But when he sees a benefit to the city, he welcomes it with open arms - and Royal de Luxe's artists are very welcome.

"Jean Luc and his team have fitted right into Liverpool and it is no surprise really. His vision, determination and leadership is shared by many in this city," he says.

"His passion and flair has allowed his art to be part of people's everyday lives - creating memories that will remain with us forever.

"It has always been a pleasure to work with Jean Luc, his character ensures there is never a dull moment. He's a great friend of the city."

Grandmother Giant asleep in St George's Hall Grandmother Giant is currently "sleeping", but will soon wake up
Grandmother Giant in Nantes Once awake, Grandmother Giant will spend three days roaming the city

Claire McColgan, head of culture at the council, draws parallels between the two men.

"Jean-Luc is drawn to Liverpool as he loved the people and their honesty," she says. "People in Liverpool love larger-than-life characters, which is why he and the mayor probably get on so well."

Ms McColgan says Courcoult is very particular about who he works with and "has said no to many major cities, including Southampton".

"He loves the people of Liverpool and their honesty, there's a real charisma about the place," McColgan adds.

The last time the giants were in Liverpool, Little Girl Giant and her uncle - an enormous 50ft (15.2m) diver - emerged from the Mersey as they tried to find one another.

Little Girl Giant In 2012 the little girl searched for her uncle...
Deep sea diver giant ... a deep-sea diver who spent his time looking for her

"It's so accessible that even the hardest-hearted people will have their hearts melted," Ms McColgan says.

"My enduring memory of last time is seeing a guy in a high-vis jacket off a building site lean down and pat Xolo the dog. I saw older people brought out of sheltered accommodation with blankets over them, crying. It was a collective memory."

This time, she adds, the emotional weight will be heavier.

"There's a very different dynamic with Grandmother Giant and the Little Girl," says Ms McGolgan. "She is absolutely human there's a humanity to her expressions. To thousands of people they are real."

Each giant will be tended by Lilliputians who handle the cranes, pulleys, electrics and hydraulics. During afternoons, the Giants nap and at night they sleep, snoring heavily.

'Collective magic'

Courcoult and his team visited care homes and former King's Regiment members around Liverpool to collect indirect memories of the war. These memories will be used during the performance but any more details are banned - it will ruin the surprise.

Giants don't come cheap. The estimated budget for Memories of August 1914 is £1.7m to £2m, underwritten by the city of Liverpool and co-funded by the Arts Council, World War One centenary arts commissioner 14-18 Now, the European Regional Development Fund and private sponsorship.

Memories of 2012 might still be fresh as spectators turn their attention to 2014, but Ms McColgan says they are not in competition with Sea Odyssey and the two events can co-exist happily creating a "collective magic".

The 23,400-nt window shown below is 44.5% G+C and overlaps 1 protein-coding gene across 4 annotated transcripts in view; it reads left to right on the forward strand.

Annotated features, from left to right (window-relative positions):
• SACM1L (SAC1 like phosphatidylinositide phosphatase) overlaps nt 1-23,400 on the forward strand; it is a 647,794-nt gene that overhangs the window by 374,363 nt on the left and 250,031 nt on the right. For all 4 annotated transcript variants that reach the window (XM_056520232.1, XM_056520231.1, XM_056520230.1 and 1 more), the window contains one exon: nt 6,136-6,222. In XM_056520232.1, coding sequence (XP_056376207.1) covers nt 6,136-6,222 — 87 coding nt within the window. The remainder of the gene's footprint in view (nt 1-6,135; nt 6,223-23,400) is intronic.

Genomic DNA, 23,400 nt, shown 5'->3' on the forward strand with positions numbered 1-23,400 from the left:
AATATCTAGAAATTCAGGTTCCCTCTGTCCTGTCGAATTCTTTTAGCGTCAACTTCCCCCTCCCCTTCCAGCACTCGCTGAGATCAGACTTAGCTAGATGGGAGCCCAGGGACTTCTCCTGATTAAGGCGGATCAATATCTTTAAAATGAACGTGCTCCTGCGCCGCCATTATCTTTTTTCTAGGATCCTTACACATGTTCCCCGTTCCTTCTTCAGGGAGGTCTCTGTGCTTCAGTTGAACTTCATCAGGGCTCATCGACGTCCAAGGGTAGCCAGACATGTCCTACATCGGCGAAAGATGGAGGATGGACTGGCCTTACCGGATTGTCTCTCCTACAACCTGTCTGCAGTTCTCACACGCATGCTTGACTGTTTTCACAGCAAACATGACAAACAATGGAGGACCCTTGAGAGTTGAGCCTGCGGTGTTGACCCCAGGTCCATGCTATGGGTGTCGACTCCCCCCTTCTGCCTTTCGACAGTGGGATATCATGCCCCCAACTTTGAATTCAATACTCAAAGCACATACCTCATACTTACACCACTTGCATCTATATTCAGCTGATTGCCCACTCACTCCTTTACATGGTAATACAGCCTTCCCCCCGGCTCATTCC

If success follows, it will be the collective vision shared by two unlikely allies - the mayor and the creative genius - that helped pull it off.

BBC News Online will be following the giants through Liverpool with live text coverage, pictures and video of the events. For more details, visit the BBC's dedicated Liverpool Giants page.

More on This Story

Related Stories

The BBC is not responsible for the content of external Internet sites

BBC Liverpool

Weather

Liverpool

22 °C 16 °C

BBC Local Live

  1.  
    News on the hour 10:57: Giulia Bould BBC Radio Merseyside

    A fake train crash has been staged in Liverpool for the biggest emergency services training exercise the UK has ever seen.

    It is playing out as if there has been a real disaster in the city - so the police, fire and ambulance crews can react as if they are under pressure dealing with the victims.

    Listen to the live bulletin at 11:00.

     
  2.  
    Thatcher sign 'decorated' 10:47: Liverpool Echo

    A brand-new sign dedicated to the memory of former British Prime Minister Margaret Thatcher has been given a new look in Spain.

     
  3.  
    More on exercise 10:41: Nick Hatfield BBC Radio Merseyside

    tweets: #EXERCISE999 police, fire, ambulance meet to come up with incident response

    disaster exercise
     
  4.  
    Accident closes Oxton road 10:35:

    BBC Travel says Mill Hill in Oxton is closed in both directions between the Holm Lane junction and the Townfield Lane junction, because of an accident.

     
  5.  
    Heritage at risk 10:28: Chester Chronicle
  6.  
    Emergency training exercise 10:21: Nick Hatfield BBC Radio Merseyside

    tweets: #EXERCISE999 emergency training exercise underway in Croxteth. Flames, smoke, train on its side, multiple casualties.

    emergency exercise
     
  7.  
    Whiskers or not? 10:16: Helen Jones BBC Radio Merseyside

    Beards and stubble have become so popular that sales of razors and shaving foam have fallen by more than £70 m across Europe.

    So I want to know are you a fan of the face fuzz? Beards yes or no? And if you have beard why not share your beard selfies with us?

    Call 0151 709 9333 or contact us via Facebook.

     
  8.  
    Everton set for Europa League 10:09: Phil Kinsella BBC Merseyside Sport

    It's been five seasons without European football for Everton, but the Blues make their return to the Europa League tonight.

    Everton forward Samuel Eto'o

    Samuel Eto'o is available for his team's first appearance on the European stage for four years.